Insider Buying Non-Existent As Markets Continue to Surge

-- Businessman silhouette in front of a declining stock chart (link below) posted an article earlier today titled "Insider Selling Outpaces Buying by 24 Times in Last Week".

In the article, the author points out that insiders bought just $18 million dollars worth of stock last week, compared to insider sales of over $400 million dollars ($419 million, to be exact).

The markets have been locked in continual rally mode since hitting rock bottom in March of 2009. Insiders have taken the opportunity to hit the exits, selling shares into the never-ending rally (the DJIA, for instance, is up over 4,000 points since March of '09).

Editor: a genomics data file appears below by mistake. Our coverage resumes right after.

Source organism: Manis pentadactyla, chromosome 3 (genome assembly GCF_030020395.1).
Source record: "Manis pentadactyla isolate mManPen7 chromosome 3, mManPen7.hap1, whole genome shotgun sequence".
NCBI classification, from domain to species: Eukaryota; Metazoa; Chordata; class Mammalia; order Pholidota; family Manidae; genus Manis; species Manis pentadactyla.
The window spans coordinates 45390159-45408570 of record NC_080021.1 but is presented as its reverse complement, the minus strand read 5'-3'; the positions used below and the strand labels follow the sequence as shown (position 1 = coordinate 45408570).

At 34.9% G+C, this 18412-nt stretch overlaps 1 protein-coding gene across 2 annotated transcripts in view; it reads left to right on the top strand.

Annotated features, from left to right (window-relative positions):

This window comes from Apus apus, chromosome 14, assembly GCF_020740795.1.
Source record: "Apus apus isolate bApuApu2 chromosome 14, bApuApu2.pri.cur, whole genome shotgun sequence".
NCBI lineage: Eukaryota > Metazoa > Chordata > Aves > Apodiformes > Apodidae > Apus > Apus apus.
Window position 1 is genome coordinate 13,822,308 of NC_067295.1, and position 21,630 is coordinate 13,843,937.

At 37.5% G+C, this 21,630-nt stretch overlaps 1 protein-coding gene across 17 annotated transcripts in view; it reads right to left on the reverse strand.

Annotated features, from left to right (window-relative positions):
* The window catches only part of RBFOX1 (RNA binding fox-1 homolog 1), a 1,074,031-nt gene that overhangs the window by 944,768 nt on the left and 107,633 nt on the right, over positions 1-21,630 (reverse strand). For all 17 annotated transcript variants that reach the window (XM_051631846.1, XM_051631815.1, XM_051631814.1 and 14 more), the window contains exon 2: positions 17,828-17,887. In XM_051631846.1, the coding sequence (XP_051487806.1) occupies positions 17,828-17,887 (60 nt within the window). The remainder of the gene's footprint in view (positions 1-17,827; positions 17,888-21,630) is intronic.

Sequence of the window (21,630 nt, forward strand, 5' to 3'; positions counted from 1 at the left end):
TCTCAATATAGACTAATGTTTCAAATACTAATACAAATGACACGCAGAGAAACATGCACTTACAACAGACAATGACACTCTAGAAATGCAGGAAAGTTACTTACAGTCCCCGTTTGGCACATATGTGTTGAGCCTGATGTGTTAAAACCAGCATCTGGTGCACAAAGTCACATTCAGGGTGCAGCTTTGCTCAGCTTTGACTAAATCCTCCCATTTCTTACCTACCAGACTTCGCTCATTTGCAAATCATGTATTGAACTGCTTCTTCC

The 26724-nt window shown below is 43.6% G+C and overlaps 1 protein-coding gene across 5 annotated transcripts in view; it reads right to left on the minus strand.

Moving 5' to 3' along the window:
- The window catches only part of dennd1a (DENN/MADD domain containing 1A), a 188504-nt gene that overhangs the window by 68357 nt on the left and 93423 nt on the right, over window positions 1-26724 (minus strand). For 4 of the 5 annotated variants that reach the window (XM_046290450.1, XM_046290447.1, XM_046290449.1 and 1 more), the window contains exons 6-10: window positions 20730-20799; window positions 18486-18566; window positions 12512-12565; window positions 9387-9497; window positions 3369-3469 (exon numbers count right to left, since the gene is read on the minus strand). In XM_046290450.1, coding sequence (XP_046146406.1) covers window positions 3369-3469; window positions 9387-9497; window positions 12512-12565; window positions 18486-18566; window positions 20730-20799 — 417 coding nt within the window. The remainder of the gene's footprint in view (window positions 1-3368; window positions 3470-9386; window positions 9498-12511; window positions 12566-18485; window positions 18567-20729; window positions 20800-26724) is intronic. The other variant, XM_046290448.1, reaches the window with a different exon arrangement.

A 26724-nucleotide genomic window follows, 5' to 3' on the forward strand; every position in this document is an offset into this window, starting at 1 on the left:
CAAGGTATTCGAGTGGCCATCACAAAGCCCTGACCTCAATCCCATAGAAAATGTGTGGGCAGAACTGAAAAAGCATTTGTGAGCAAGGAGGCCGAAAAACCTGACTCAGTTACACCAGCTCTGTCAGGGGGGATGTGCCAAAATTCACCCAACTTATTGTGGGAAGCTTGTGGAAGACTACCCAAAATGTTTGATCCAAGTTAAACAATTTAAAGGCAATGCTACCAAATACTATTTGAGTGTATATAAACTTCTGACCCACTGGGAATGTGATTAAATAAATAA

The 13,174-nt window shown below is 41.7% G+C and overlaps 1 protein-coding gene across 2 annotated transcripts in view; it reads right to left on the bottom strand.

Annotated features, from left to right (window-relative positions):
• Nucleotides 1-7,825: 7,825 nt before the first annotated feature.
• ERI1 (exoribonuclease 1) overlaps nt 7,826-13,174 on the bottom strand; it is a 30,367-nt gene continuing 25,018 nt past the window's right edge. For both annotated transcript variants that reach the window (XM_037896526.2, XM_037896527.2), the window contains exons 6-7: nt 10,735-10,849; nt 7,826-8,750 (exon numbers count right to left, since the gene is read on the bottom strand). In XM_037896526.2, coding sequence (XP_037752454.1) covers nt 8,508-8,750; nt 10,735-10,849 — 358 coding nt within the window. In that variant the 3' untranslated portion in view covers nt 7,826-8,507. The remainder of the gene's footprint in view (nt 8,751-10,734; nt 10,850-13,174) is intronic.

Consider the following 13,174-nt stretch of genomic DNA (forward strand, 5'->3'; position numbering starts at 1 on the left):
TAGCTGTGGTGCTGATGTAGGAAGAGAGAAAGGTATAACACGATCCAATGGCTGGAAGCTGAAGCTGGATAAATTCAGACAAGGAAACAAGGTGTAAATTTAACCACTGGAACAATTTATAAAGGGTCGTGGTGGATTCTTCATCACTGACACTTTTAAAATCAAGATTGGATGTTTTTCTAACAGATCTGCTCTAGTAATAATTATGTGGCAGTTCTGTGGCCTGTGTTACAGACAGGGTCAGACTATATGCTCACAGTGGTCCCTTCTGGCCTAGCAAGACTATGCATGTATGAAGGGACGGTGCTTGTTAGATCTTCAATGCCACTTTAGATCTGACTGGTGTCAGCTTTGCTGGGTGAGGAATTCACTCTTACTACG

Now, there are many legitimate reasons why insiders sell shares. For example, many executives have automatic share sale plans that they use to diversify their net worth.

It's not the insider sales that are troubling - instead, it's the lack of insider buys.

It's not a real surprise that company insiders are reluctant to commit substantial cash to insider buys, given the surge in the markets over the past 10 months.

However, the lack of insider buying doesn't exactly inspire confidence. If they aren't buying, then why should the average investor think of buying at this point?

Or, a better question - what should stop the average investor from selling?

Source: - Insider Selling Outpaces Buying By 24 Times in Last Week

Photo: Mauricio Duque

Filed under: General Market News

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